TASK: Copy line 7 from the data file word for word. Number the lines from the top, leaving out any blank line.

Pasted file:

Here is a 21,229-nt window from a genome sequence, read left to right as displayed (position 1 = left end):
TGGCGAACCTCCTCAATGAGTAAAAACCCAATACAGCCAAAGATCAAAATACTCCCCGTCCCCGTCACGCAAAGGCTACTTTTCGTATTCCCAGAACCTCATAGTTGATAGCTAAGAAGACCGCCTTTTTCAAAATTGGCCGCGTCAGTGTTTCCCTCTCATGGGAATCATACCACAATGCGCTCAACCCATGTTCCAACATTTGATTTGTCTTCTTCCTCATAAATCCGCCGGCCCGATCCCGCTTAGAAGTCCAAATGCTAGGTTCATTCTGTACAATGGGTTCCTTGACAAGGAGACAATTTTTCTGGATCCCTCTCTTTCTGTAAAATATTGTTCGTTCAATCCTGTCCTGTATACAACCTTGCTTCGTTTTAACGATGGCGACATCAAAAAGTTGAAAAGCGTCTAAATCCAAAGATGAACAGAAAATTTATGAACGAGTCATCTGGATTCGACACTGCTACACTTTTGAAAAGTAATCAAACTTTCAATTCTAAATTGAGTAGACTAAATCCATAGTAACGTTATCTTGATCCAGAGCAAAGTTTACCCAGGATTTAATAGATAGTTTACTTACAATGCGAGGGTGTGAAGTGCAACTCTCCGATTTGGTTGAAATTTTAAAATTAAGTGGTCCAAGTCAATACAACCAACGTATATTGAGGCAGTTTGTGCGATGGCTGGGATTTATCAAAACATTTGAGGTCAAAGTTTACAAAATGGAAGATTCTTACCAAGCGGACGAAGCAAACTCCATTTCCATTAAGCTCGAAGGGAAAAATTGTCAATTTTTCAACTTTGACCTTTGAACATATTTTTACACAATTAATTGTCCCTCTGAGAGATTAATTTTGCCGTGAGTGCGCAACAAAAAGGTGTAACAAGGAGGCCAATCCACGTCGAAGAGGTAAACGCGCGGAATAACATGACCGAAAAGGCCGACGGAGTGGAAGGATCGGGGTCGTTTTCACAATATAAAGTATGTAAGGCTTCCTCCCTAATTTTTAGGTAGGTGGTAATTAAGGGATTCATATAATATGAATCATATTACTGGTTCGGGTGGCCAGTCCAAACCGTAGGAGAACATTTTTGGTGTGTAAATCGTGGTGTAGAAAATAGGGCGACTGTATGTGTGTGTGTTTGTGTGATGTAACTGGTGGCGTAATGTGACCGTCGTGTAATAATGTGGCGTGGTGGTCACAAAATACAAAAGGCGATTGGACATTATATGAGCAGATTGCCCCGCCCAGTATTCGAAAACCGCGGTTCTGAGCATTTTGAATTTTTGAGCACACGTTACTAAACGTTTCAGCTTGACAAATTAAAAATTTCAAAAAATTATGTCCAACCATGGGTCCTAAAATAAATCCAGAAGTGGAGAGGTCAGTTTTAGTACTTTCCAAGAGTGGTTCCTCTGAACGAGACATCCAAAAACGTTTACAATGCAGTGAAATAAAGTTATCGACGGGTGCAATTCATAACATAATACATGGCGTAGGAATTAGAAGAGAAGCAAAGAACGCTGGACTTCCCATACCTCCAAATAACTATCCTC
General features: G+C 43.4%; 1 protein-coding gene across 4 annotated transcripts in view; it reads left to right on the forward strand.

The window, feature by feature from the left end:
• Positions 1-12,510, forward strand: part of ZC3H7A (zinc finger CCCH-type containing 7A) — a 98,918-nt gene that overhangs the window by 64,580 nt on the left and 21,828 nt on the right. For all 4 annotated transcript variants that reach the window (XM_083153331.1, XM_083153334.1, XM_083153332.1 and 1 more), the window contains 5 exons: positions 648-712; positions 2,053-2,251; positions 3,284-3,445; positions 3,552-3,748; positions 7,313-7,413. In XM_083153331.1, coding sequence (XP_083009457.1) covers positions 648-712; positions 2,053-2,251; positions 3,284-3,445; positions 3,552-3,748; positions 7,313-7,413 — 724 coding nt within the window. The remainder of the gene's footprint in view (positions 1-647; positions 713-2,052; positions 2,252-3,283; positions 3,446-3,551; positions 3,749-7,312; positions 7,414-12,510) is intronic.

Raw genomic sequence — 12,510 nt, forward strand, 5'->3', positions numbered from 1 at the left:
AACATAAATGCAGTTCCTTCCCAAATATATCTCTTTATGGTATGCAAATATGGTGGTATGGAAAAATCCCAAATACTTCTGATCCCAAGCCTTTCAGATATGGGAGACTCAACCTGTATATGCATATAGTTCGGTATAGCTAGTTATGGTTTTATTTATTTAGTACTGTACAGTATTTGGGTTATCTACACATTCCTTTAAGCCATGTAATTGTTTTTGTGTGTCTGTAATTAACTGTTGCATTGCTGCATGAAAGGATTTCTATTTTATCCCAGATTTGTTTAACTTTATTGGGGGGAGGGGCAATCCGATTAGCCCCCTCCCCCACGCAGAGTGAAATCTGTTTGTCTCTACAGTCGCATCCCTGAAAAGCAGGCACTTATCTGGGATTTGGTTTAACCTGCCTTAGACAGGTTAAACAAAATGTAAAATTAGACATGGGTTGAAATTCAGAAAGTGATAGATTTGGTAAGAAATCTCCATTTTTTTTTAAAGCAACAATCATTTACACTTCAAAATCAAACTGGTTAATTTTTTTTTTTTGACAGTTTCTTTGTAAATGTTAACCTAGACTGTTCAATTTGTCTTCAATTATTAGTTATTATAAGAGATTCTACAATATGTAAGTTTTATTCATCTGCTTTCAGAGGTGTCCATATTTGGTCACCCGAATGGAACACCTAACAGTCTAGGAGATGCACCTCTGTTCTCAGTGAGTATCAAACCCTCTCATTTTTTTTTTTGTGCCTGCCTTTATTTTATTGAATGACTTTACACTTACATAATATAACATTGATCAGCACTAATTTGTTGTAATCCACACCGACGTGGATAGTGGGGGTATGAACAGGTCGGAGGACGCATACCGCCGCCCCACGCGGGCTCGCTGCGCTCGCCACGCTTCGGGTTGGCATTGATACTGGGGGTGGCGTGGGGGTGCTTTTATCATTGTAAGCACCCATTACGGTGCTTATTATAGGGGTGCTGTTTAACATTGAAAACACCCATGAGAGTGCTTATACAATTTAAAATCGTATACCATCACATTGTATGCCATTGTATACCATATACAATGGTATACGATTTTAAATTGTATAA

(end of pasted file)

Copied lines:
AACATAAATGCAGTTCCTTCCCAAATATATCTCTTTATGGTATGCAAATATGGTGGTATGGAAAAATCCCAAATACTTCTGATCCCAAGCCTTTCAGATATGGGAGACTCAACCTGTATATGCATATAGTTCGGTATAGCTAGTTATGGTTTTATTTATTTAGTACTGTACAGTATTTGGGTTATCTACACATTCCTTTAAGCCATGTAATTGTTTTTGTGTGTCTGTAATTAACTGTTGCATTGCTGCATGAAAGGATTTCTATTTTATCCCAGATTTGTTTAACTTTATTGGGGGGAGGGGCAATCCGATTAGCCCCCTCCCCCACGCAGAGTGAAATCTGTTTGTCTCTACAGTCGCATCCCTGAAAAGCAGGCACTTATCTGGGATTTGGTTTAACCTGCCTTAGACAGGTTAAACAAAATGTAAAATTAGACATGGGTTGAAATTCAGAAAGTGATAGATTTGGTAAGAAATCTCCATTTTTTTTTAAAGCAACAATCATTTACACTTCAAAATCAAACTGGTTAATTTTTTTTTTTTGACAGTTTCTTTGTAAATGTTAACCTAGACTGTTCAATTTGTCTTCAATTATTAGTTATTATAAGAGATTCTACAATATGTAAGTTTTATTCATCTGCTTTCAGAGGTGTCCATATTTGGTCACCCGAATGGAACACCTAACAGTCTAGGAGATGCACCTCTGTTCTCAGTGAGTATCAAACCCTCTCATTTTTTTTTTTGTGCCTGCCTTTATTTTATTGAATGACTTTACACTTACATAATATAACATTGATCAGCACTAATTTGTTGTAATCCACACCGACGTGGATAGTGGGGGTATGAACAGGTCGGAGGACGCATACCGCCGCCCCACGCGGGCTCGCTGCGCTCGCCACGCTTCGGGTTGGCATTGATACTGGGGGTGGCGTGGGGGTGCTTTTATCATTGTAAGCACCCATTACGGTGCTTATTATAGGGGTGCTGTTTAACATTGAAAACACCCATGAGAGTGCTTATACAATTTAAAATCGTATACCATCACATTGTATGCCATTGTATACCATATACAATGGTATACGATTTTAAATTGTATAA